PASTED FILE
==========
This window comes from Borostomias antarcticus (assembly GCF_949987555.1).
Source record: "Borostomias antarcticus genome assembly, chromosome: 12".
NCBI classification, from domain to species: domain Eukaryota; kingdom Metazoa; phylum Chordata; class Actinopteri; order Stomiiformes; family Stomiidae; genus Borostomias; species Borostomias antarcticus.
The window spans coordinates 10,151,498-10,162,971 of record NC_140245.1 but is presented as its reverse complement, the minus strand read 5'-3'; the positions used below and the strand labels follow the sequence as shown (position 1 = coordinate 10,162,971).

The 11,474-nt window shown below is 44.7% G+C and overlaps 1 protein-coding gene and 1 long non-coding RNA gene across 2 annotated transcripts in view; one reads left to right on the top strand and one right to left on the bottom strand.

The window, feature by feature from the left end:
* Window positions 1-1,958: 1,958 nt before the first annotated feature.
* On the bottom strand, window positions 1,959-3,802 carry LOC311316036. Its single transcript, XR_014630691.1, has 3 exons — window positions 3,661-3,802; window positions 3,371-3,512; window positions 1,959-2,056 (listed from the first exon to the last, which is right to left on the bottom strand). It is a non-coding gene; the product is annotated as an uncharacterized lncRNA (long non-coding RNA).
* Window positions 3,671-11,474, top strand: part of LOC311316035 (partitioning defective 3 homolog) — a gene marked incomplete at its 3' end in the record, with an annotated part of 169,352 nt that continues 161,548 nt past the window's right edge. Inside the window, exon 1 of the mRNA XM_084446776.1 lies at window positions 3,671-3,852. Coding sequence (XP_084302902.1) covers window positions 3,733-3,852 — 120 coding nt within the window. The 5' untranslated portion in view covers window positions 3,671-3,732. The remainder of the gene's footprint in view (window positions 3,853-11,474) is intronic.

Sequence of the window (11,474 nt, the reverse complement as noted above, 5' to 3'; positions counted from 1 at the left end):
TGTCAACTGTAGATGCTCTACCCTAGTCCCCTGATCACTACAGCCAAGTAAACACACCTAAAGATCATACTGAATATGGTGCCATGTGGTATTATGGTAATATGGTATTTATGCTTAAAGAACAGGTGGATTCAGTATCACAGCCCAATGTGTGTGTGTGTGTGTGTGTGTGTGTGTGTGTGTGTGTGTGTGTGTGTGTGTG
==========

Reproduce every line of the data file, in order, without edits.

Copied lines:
This window comes from Borostomias antarcticus (assembly GCF_949987555.1).
Source record: "Borostomias antarcticus genome assembly, chromosome: 12".
NCBI classification, from domain to species: domain Eukaryota; kingdom Metazoa; phylum Chordata; class Actinopteri; order Stomiiformes; family Stomiidae; genus Borostomias; species Borostomias antarcticus.
The window spans coordinates 10,151,498-10,162,971 of record NC_140245.1 but is presented as its reverse complement, the minus strand read 5'-3'; the positions used below and the strand labels follow the sequence as shown (position 1 = coordinate 10,162,971).

The 11,474-nt window shown below is 44.7% G+C and overlaps 1 protein-coding gene and 1 long non-coding RNA gene across 2 annotated transcripts in view; one reads left to right on the top strand and one right to left on the bottom strand.

The window, feature by feature from the left end:
* Window positions 1-1,958: 1,958 nt before the first annotated feature.
* On the bottom strand, window positions 1,959-3,802 carry LOC311316036. Its single transcript, XR_014630691.1, has 3 exons — window positions 3,661-3,802; window positions 3,371-3,512; window positions 1,959-2,056 (listed from the first exon to the last, which is right to left on the bottom strand). It is a non-coding gene; the product is annotated as an uncharacterized lncRNA (long non-coding RNA).
* Window positions 3,671-11,474, top strand: part of LOC311316035 (partitioning defective 3 homolog) — a gene marked incomplete at its 3' end in the record, with an annotated part of 169,352 nt that continues 161,548 nt past the window's right edge. Inside the window, exon 1 of the mRNA XM_084446776.1 lies at window positions 3,671-3,852. Coding sequence (XP_084302902.1) covers window positions 3,733-3,852 — 120 coding nt within the window. The 5' untranslated portion in view covers window positions 3,671-3,732. The remainder of the gene's footprint in view (window positions 3,853-11,474) is intronic.

Sequence of the window (11,474 nt, the reverse complement as noted above, 5' to 3'; positions counted from 1 at the left end):
TGTCAACTGTAGATGCTCTACCCTAGTCCCCTGATCACTACAGCCAAGTAAACACACCTAAAGATCATACTGAATATGGTGCCATGTGGTATTATGGTAATATGGTATTTATGCTTAAAGAACAGGTGGATTCAGTATCACAGCCCAATGTGTGTGTGTGTGTGTGTGTGTGTGTGTGTGTGTGTGTGTGTGTGTGTGTGTG